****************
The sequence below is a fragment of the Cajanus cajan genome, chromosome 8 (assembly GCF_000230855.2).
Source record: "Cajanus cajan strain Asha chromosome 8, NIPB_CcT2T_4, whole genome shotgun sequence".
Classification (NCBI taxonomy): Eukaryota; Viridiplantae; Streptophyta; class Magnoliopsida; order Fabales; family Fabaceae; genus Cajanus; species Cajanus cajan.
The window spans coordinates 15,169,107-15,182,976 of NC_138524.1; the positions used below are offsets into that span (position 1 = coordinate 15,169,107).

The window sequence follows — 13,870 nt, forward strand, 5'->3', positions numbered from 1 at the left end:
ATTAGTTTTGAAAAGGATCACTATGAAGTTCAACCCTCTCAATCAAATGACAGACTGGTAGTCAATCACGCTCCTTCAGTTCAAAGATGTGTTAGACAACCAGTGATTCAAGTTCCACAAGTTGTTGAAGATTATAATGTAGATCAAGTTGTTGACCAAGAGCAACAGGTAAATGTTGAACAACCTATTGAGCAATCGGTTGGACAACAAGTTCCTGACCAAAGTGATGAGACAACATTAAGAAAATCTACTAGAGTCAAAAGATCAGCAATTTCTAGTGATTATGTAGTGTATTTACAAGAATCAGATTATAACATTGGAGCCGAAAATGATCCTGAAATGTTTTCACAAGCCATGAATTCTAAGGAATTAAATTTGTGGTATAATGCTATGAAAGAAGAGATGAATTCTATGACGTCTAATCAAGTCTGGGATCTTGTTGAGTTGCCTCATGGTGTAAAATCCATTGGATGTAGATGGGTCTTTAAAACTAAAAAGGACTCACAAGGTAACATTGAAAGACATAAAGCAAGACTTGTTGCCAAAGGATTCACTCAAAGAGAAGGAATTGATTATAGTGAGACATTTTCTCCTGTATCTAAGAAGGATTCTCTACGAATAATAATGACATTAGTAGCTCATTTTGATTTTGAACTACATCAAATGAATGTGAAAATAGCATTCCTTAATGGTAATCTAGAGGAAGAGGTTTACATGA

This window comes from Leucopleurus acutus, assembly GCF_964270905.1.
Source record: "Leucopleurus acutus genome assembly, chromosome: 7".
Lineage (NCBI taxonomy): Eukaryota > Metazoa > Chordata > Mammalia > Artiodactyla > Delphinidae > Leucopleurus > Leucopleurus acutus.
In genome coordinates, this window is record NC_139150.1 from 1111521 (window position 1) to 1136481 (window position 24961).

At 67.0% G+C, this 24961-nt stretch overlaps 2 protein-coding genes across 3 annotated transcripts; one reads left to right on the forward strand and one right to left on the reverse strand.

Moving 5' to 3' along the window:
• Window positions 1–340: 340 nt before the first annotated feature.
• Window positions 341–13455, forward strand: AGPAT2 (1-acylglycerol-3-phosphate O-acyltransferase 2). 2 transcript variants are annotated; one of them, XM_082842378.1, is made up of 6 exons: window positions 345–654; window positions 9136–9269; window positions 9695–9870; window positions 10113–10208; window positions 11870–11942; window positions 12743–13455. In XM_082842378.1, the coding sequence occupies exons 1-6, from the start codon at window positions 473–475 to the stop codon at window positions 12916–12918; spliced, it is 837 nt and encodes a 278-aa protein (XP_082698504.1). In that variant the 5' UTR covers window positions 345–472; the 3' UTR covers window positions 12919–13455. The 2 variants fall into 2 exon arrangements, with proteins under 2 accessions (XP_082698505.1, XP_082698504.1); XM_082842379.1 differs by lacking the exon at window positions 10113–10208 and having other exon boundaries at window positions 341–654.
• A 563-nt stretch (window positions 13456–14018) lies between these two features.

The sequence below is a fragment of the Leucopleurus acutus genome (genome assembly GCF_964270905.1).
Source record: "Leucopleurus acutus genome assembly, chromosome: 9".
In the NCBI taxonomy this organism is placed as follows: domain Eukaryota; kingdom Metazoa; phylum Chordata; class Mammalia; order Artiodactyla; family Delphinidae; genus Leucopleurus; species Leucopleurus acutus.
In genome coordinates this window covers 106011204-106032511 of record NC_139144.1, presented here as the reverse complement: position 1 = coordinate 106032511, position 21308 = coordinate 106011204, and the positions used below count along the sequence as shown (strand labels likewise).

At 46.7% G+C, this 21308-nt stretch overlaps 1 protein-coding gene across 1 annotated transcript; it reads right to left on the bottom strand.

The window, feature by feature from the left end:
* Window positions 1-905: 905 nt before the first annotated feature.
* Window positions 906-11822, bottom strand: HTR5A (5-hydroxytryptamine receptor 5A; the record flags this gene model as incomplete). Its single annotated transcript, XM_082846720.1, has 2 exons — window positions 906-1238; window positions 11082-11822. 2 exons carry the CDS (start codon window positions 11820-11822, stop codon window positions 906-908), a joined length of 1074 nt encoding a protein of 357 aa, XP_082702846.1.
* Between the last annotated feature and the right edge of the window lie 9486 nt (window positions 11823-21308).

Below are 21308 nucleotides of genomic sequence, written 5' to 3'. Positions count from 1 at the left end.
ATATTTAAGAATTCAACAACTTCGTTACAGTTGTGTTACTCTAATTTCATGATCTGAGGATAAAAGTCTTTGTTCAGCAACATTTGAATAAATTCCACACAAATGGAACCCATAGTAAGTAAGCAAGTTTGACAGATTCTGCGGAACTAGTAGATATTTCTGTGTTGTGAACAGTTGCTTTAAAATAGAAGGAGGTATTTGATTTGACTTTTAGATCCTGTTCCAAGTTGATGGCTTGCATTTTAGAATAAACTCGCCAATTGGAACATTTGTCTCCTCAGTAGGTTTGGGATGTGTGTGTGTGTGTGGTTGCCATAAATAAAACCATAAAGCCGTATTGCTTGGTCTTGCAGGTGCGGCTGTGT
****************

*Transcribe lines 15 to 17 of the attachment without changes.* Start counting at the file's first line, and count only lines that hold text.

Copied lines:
• A 563-nt stretch (window positions 13456–14018) lies between these two features.

The sequence below is a fragment of the Leucopleurus acutus genome (genome assembly GCF_964270905.1).
Source record: "Leucopleurus acutus genome assembly, chromosome: 9".